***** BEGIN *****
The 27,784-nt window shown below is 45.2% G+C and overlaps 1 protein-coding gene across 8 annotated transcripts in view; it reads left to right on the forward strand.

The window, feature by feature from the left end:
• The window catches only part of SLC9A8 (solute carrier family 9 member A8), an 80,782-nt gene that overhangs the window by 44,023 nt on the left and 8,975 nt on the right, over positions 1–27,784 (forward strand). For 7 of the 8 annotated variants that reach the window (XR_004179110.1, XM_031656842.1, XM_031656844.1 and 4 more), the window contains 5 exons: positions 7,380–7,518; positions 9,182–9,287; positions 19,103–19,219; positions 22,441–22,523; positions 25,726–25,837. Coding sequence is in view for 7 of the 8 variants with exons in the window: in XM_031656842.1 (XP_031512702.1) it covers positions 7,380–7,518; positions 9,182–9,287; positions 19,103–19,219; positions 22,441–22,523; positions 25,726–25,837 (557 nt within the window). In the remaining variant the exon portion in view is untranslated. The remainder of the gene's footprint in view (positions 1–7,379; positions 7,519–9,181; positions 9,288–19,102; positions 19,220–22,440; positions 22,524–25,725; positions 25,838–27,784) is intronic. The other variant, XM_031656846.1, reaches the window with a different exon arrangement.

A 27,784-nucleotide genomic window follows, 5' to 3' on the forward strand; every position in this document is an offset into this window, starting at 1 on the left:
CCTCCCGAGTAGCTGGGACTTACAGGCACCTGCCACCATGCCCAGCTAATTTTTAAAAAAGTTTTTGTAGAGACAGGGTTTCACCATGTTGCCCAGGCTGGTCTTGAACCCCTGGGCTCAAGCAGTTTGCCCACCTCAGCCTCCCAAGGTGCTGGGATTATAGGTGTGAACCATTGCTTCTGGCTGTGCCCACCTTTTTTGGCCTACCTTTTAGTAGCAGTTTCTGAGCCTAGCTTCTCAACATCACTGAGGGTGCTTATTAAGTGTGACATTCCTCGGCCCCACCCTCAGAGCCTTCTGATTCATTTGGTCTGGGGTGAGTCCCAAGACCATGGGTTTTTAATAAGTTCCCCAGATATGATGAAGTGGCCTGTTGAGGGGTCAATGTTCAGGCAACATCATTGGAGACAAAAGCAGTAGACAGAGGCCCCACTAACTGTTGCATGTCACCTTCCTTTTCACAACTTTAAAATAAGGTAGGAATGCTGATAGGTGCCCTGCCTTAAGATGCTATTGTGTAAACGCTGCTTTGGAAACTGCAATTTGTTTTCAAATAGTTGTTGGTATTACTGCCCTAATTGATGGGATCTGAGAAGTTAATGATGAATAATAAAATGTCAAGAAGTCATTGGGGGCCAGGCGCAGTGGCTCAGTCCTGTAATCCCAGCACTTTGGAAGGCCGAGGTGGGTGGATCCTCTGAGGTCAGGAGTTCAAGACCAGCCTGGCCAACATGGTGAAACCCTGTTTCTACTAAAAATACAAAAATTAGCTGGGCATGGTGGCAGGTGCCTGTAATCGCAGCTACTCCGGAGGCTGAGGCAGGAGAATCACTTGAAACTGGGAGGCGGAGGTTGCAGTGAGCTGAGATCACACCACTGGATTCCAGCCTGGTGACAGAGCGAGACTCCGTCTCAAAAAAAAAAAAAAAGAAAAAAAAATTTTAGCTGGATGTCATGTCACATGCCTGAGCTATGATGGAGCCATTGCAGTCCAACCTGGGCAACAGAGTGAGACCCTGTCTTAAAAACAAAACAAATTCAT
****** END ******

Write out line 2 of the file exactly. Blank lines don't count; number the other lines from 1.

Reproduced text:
The window, feature by feature from the left end: